Common Ground International Impacts Communities Through Language - Learn Spanish - Learn English - Spanish Immersion Trips - Translation

Linking Words in English–How to Connect Sounds in Spoken English

Linking Words in English–How to Connect Sounds in Spoken English

English speakers connect their sounds by linking words. This makes their spoken English different from their written English. For example,  read the sentence, “Do you want a cup of coffee?” Every word is separate and clear. Your American friend may say, however, “D’ya wanna cuppa coffee?” This may confuse you.

Today I talk about three common patterns of linking words in spoken English: consonant-to-vowel (CTV), consonant-to-consonant (CTC), and vowel to vowel (VTV). In addition, I talk about some common, informal contractions in spoken English. At the end there will be a sheet to download to give you additional practice linking words and using informal contractions. There are links to click on along the way so you can hear the correct pronunciations.

Here is the free English lesson I taught on YouTube:

Subscribe to our YouTube Channel to see all of our lessons and get the latest videos right away!

You can download the practice sheet NOW!

Linking words, consonant-to-vowel (CTV)

The CTV patterns is the most common pattern for linking words in spoken English. We use this pattern when the first word we say ends with a consonant sound and the next word begins with a vowel. Remember that the vowels are the letters a,e,i,o, u, and sometimes y. All other letters and consonants. When we use the CTV pattern to link words, we don’t pronounce each word separately. Instead, we take the ending consonant sound from the first word and put it in from of the beginning vowel sound of the second word. Here are some examples:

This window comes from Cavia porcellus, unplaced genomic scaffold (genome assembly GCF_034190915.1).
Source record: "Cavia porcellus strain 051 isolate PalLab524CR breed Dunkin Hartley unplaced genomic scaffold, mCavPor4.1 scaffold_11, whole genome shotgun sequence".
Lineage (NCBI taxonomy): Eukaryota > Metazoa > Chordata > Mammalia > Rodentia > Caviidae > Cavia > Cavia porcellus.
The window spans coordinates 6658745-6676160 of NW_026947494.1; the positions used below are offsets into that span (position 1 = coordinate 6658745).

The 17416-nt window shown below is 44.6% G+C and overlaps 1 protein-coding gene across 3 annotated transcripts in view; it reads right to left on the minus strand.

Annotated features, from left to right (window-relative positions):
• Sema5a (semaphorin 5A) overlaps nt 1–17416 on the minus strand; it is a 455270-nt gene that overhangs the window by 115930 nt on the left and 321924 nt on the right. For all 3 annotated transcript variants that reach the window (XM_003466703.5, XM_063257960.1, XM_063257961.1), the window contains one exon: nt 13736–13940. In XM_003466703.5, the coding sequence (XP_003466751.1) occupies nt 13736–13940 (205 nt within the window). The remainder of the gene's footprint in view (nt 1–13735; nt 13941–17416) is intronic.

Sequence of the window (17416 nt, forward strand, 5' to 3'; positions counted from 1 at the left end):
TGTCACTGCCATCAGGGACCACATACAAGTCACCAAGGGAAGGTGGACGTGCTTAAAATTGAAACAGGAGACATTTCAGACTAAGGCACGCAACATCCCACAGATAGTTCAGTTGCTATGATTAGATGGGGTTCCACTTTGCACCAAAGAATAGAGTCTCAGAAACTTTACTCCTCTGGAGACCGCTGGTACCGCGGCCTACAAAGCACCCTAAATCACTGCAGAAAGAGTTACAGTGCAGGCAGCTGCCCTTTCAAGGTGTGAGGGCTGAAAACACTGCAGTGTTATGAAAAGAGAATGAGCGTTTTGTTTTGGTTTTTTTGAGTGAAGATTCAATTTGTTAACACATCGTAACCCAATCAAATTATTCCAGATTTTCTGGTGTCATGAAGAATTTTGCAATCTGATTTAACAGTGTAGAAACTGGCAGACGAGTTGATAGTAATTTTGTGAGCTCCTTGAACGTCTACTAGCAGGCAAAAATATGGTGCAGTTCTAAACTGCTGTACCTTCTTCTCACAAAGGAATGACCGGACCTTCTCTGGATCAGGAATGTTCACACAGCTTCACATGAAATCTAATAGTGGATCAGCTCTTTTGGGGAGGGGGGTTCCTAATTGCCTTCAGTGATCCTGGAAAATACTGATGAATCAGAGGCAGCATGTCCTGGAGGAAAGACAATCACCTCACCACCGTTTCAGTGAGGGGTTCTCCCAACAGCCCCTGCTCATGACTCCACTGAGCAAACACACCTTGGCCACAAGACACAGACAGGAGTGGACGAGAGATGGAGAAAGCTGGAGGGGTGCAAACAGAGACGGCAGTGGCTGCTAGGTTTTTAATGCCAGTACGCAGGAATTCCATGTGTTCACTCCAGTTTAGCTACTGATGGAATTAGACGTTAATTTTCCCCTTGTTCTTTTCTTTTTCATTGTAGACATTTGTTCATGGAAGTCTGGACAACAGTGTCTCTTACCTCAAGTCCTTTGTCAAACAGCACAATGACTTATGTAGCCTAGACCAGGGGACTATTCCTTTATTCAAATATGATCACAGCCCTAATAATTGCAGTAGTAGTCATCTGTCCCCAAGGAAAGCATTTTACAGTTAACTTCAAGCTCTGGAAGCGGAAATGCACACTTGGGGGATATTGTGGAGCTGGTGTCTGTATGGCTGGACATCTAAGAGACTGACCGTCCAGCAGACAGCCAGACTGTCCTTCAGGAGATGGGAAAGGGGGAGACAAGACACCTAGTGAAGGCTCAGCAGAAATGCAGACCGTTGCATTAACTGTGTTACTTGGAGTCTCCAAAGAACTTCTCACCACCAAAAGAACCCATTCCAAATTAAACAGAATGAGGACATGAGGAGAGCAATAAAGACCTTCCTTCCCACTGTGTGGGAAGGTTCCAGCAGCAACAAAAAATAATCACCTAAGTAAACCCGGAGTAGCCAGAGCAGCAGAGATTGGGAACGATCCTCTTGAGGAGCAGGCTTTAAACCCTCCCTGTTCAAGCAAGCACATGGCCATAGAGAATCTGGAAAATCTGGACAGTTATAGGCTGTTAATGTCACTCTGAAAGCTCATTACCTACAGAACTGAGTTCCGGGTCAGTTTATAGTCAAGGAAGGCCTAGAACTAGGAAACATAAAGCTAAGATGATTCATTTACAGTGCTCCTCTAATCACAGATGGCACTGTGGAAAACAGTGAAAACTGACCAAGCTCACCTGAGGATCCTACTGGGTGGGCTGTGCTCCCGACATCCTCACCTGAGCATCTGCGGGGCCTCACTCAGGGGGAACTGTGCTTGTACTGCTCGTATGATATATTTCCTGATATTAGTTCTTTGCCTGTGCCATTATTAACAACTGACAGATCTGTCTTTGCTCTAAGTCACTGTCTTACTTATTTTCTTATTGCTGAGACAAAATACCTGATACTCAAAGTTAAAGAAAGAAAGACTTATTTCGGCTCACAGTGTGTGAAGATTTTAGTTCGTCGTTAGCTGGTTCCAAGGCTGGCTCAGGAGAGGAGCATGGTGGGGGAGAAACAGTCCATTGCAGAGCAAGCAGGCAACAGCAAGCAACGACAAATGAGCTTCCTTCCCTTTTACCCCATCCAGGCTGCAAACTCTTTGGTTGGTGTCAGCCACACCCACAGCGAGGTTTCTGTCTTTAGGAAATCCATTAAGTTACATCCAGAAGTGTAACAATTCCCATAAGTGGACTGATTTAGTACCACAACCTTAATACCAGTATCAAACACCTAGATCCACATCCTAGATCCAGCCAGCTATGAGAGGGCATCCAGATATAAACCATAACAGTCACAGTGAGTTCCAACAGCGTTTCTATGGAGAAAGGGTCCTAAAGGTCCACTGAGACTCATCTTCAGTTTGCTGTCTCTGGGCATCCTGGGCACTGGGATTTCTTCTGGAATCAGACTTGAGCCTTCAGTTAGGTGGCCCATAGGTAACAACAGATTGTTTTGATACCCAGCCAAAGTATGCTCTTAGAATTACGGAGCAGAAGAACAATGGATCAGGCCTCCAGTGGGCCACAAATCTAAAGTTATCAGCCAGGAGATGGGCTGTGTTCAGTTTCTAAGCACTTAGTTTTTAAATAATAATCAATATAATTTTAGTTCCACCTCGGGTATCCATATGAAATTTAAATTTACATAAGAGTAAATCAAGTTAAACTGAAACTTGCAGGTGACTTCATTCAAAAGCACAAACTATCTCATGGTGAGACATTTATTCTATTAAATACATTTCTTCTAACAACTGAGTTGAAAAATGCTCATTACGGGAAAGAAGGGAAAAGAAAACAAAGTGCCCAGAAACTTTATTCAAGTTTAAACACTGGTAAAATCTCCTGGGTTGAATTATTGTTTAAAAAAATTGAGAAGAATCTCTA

wake upway kup 

stop eatingsto peating 

move overmoo vover 

come incuh min 

Linking words consonant-to-consonant (CTC)

The CTC pattern is another way of linking words in spoke English. We use this pattern when the first word word ends with a consonant sound and the next word begins with the same consonant, or one that has a very similar sound. When this happens, it is difficult to pronounce both consonant sound together. Because of that, we drop one of the consonant sounds and pronounce only one of them. Here are some examples:

hot teahotea 

stop playingstoplaying 

pet turtlepeturtle 

move forwardmooforward    Here the v sound in move is very similar to the f sound in forward.

iced teaice tea  Here the d sound in iced is very similar to the t sound in tea.

Linking words, vowel-to-vowel (VTV)

The VTV pattern is the final common way of linking words in spoken English. We use this pattern when first word ends with a vowel sound and the second word begins with one. When this happens, we add either a y or w sound between the two words. Here are some examples:

Adding the y sound in linking words

When linking words with the VTV pattern add a very light y sound between the two words  when the first word ends with any of the following sounds and the second word begins with any vowel.

The long i as in hide